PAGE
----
One of Tanzania’s smallest parks, Lake Manyara is also one of its most scenic. With a breathtaking landscape at the base of the Rift Valley’s western escarpment, Ernest Hemingway described the incredible scenery as the loveliest he had seen in Africa. Dominated by the large alkaline lake, which attracts a huge variety of both birds and wildlife, the park is one of our favourites.
Stretching along the base of the Rift Valley’s western escarpment, two-thirds of Lake Manyara National Park is underwater. Although the park is small by African standards, covering around 330 square kilometres, it is one of the most diverse parks of the northern circuit. In fact, there are thought to be 11 different ecosystems within the park, which range from ancient forest, thick scrubland, mixed acacia woodlands, to the wide grassy floodplains adjacent to the shore of the shallow alkaline lake.
This diversity and lush grazing attracts a whole host of herbivores including giraffe, zebra, elephant, wildebeest, waterbuck, hippo, buffalo, warthog and impala. The forest areas attract leopard and Lake Manyara is a great place to spot tree-climbing lions. Although these are not unique to the park, it is thought that this habit originated here during the 1960s, as the lions sought to escape a nasty biting fly that devastated the lion population in the Ngorongoro Crater.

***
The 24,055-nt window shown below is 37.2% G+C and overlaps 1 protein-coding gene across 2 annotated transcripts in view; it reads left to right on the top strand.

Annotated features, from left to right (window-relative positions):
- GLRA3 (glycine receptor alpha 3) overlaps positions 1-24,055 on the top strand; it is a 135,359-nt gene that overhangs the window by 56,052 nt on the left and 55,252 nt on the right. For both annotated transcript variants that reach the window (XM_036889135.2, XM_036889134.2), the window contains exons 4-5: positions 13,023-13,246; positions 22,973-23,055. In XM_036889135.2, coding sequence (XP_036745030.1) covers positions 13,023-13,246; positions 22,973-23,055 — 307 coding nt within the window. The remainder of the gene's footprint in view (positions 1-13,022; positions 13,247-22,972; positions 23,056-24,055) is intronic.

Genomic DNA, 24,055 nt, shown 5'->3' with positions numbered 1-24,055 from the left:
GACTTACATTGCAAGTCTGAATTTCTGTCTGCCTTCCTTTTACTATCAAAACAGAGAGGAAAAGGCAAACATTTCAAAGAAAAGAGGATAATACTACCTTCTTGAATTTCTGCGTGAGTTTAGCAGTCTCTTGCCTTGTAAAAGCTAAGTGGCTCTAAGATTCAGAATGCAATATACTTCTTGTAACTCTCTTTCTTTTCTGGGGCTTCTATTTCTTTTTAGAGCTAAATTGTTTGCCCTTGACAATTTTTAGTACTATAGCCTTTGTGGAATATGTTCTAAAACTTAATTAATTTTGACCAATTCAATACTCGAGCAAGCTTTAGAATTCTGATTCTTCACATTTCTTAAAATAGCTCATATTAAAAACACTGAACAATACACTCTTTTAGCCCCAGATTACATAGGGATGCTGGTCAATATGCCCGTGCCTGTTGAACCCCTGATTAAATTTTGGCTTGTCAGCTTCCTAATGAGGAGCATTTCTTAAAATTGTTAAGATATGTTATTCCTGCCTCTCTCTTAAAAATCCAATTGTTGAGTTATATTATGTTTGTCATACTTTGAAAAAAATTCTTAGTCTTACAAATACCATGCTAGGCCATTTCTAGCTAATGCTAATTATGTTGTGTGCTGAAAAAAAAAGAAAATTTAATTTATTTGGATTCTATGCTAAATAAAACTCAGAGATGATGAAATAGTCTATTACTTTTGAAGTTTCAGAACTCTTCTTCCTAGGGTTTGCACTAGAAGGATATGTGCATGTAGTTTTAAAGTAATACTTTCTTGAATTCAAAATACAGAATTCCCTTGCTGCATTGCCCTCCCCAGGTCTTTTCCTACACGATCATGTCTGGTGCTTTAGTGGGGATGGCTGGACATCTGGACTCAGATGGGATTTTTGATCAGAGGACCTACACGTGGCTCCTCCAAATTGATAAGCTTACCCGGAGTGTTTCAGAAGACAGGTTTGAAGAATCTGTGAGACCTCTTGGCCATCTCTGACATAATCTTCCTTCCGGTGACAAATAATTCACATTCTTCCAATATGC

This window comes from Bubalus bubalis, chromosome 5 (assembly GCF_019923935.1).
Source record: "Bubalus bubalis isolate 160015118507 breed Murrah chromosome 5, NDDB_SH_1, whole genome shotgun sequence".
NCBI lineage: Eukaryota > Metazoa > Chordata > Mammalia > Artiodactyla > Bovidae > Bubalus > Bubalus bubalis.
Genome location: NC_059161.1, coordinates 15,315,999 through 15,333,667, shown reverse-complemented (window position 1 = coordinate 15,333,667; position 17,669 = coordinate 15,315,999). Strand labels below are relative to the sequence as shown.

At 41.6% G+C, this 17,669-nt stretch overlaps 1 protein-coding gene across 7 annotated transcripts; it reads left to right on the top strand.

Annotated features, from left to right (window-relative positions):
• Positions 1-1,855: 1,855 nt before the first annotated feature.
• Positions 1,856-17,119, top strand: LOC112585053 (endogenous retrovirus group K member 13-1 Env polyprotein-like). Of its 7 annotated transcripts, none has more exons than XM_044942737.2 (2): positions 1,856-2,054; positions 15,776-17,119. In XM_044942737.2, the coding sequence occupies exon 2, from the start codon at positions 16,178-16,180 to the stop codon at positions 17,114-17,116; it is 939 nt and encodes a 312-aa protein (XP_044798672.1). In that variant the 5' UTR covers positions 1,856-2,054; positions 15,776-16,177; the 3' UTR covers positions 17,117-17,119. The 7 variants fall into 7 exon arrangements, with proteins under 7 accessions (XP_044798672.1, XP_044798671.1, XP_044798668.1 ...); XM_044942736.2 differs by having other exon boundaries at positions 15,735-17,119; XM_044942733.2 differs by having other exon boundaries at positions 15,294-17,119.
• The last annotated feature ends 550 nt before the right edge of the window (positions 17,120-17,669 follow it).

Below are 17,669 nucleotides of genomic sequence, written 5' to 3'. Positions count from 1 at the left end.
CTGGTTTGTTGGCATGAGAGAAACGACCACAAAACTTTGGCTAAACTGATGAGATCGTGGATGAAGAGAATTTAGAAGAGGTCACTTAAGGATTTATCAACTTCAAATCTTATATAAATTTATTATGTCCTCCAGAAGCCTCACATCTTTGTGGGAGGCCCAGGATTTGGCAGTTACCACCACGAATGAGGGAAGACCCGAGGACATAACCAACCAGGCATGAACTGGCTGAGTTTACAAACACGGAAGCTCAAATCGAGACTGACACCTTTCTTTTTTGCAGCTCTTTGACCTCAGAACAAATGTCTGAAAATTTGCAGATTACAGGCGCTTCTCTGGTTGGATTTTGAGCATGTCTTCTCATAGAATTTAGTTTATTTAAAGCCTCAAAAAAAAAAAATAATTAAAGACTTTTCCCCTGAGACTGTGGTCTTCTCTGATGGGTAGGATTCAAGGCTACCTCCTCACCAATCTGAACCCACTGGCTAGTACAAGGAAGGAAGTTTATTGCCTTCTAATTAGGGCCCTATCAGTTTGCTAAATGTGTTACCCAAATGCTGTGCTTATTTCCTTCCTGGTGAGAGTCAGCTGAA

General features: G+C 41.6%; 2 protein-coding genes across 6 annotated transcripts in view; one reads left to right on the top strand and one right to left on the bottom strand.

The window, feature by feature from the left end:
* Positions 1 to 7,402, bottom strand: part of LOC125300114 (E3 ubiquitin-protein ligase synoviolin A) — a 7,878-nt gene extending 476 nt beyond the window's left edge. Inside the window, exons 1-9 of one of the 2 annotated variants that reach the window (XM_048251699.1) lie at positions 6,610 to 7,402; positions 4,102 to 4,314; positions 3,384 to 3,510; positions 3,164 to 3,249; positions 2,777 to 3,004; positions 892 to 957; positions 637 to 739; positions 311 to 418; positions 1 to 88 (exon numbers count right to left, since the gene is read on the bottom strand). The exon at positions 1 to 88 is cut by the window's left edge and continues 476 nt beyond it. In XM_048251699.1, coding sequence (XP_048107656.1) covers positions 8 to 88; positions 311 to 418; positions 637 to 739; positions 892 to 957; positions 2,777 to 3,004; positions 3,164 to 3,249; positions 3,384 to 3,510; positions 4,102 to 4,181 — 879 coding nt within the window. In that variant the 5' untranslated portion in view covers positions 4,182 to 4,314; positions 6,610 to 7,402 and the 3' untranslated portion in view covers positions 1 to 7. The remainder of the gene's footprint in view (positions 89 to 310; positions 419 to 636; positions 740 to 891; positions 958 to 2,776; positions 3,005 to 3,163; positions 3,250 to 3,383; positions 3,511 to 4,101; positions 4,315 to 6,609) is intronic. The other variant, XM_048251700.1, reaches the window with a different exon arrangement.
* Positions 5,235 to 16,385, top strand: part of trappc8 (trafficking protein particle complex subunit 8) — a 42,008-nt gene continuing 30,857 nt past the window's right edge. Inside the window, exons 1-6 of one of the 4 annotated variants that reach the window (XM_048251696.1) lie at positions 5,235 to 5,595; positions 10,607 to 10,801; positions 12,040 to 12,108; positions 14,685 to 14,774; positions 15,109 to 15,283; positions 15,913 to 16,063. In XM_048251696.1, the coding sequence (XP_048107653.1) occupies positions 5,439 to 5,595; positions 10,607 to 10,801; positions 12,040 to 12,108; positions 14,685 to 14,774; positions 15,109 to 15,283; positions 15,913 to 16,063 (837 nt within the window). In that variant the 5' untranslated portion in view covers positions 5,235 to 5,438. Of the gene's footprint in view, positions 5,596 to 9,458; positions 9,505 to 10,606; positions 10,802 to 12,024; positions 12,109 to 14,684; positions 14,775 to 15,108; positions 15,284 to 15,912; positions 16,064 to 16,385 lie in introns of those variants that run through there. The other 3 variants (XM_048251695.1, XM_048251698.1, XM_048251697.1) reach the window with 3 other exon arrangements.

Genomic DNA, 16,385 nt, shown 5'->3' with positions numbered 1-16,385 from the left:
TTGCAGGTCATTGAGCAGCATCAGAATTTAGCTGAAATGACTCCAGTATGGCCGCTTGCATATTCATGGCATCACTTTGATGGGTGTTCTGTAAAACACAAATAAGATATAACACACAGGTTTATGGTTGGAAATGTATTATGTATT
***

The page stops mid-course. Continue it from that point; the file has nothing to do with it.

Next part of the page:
Birders will be in their element and we’d encourage anyone with an interest in bird spotting to include Lake Manyara on their itinerary. You can expect to see pelican, flamingo, heron, egret, spoonbill and other waders, along with silvery-cheeked hornbill, crowned eagle and crested guinea fowl, so binoculars are a must.
One highlight of a safari in Lake Manyara is the opportunity to take a night game drive, offered by many of the camps within the park, giving you the chance to spot some of the bush’s rarest nocturnal beasts. This is not possible in most other parts of Tanzania. For nature lovers wanting to experience something a little different, we can also arrange for a treetop walk, high up in the forest canopy. A boardwalk will take you over bridges suspended among the tree trunks. At heights of up to 370 metres, you can enjoy a bird’s eye view of the forest, along with learning about the flora and fauna indigenous to the area.
We think that the compact size of Lake Manyara National Park means that visitors can enjoy a more intimate game viewing experience and see a wide range of both scenery and wildlife in a relatively small area, making it a great option for a stay.